Jose Mourinho at Tottenham: Is Mauricio Pochettino’s replacement the right man?
Jose Mourinho is in unfamiliar territory as he takes charge at Tottenham Hotspur following the sacking of Mauricio Pochettino.
Mourinho’s arrival at a new club is usually a source of optimism because he invariably brings a guarantee of the silverware that has eluded Spurs since their 2008 League Cup win.
Not this time. This time he is replacing a hugely popular figure whose dismissal has angered many Tottenham fans, who then doubled down on their discontent by questioning the Portuguese’s suitability to succeed Pochettino.
So is Mourinho the right man for Spurs?
Can he work with Levy?
Tottenham chairman Daniel Levy is fulfilling an ambition by appointing Mourinho, who once revealed he had an offer from Spurs as far back as 2007, claiming they tried to agree compensation for a clause relating to his departure from Chelsea in 2006 that prevented him working in the Premier League for two years.
He finally has his man but will he find – as others have – that while Mourinho may bring some of the success he craves, he is also a high-maintenance, boom-and-bust manager whose time in charge usually ends in tears. Lots of them.
And how will Mourinho cope with Levy’s caution with the pursestrings?
It was a source of tension for Pochettino, who worked on a shoestring compared to his rivals. Spurs did not buy a player for two successive transfer windows, and the Argentine suggested before the start of this season his title should be changed from manager to head coach, such was his lack of influence and control outside the playing arena.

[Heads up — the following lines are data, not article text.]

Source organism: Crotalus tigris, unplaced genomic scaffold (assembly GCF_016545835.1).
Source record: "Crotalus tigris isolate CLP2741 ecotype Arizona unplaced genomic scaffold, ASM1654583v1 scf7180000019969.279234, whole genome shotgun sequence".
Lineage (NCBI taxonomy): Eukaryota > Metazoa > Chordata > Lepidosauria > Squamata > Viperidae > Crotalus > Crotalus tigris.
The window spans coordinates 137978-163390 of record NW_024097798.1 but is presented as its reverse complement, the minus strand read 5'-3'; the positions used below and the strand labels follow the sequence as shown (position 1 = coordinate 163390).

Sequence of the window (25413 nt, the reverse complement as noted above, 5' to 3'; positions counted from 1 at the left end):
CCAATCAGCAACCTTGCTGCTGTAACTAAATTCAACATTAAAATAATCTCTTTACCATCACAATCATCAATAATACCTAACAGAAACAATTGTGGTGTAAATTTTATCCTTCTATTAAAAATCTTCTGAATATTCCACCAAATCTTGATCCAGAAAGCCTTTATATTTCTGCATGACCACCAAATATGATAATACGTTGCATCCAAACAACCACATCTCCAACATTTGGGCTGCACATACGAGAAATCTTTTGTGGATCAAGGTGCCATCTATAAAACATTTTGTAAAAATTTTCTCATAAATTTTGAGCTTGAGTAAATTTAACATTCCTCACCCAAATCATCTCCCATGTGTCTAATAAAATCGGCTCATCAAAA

Mourinho does not come cheap. And he does not work cheap either.
Tottenham are proud of the club’s academy and see the likes of England midfielder Harry Winks as a signpost to the future; Mourinho often gives the impression of not caring whether an academy exists.
It is hard to imagine Levy signing off on an £89m fee for Paul Pogba, £75m for Romelu Lukaku, or £52m for Fred, as Ed Woodward did at Manchester United.
When I put Mourinho’s name to one club recently, the instant response was: “He’d want £250m for new players before he sat down at his desk.”
Spurs and Levy do not work like that – or at least they have not under Pochettino. After arriving from Southampton in May 2014, he spent £394m on players but recouped £295m.